The move, which caught the hunting community by surprise late last month, poses a great threat to the US taxidermy industry and promises to complicate the lives of US hunters who pursue their sport in Europe. If the ban is extended into Africa and other parts of the world, which is considered possible at this point, it could destroy the US taxidermy industry and become a major disincentive for hunters to venture abroad at all.
The new animal-product import ban is designed to prevent the spread of Mad Cow Disease (Bovine Spongiform Encephalopathy) into the US. Un-mounted trophies are being banned, according to an official at APHIS, because it is considered dangerous to drill or sand the bones, horns or antlers of animals that could be infected with Mad Cow Disease. The resultant dust, or particles of material, is said to be a possible vector of disease.
The official we spoke with at APHIS, Dr. Morris, said the ban on un-mounted trophies from Europe was already in effect. It is official policy, she said, to return un-mounted trophies to their port of origin - presumably at the shipper's expense. Anyone with a pending trophy shipment from Europe containing ruminants may want to take appropriate action.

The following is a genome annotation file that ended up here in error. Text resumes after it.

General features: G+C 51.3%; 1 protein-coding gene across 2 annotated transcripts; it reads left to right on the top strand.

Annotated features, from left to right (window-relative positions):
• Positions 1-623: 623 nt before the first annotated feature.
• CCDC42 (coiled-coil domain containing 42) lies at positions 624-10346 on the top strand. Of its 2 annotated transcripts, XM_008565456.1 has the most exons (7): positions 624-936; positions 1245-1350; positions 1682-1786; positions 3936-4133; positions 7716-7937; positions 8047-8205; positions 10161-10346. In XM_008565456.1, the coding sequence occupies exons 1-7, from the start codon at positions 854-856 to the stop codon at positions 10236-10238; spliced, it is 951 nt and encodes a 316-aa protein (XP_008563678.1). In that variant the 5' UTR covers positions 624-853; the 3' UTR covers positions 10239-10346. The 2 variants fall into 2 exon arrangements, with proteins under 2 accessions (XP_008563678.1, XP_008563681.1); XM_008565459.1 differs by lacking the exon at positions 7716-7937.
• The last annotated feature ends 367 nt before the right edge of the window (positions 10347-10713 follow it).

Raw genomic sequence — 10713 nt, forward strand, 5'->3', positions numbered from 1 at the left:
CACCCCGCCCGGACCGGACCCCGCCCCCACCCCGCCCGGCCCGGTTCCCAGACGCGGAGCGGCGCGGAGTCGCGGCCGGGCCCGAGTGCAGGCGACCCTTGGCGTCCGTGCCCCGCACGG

On the other hand, no one we spoke with at press time in the trophy-shipment industry had even heard of the new ban. "It hasn't gotten down to our level," is the way John Meehan of Fauna and Flora (718-244-0943) put it September 28. Meehan clears thousands of trophies a year through airports in........(continued)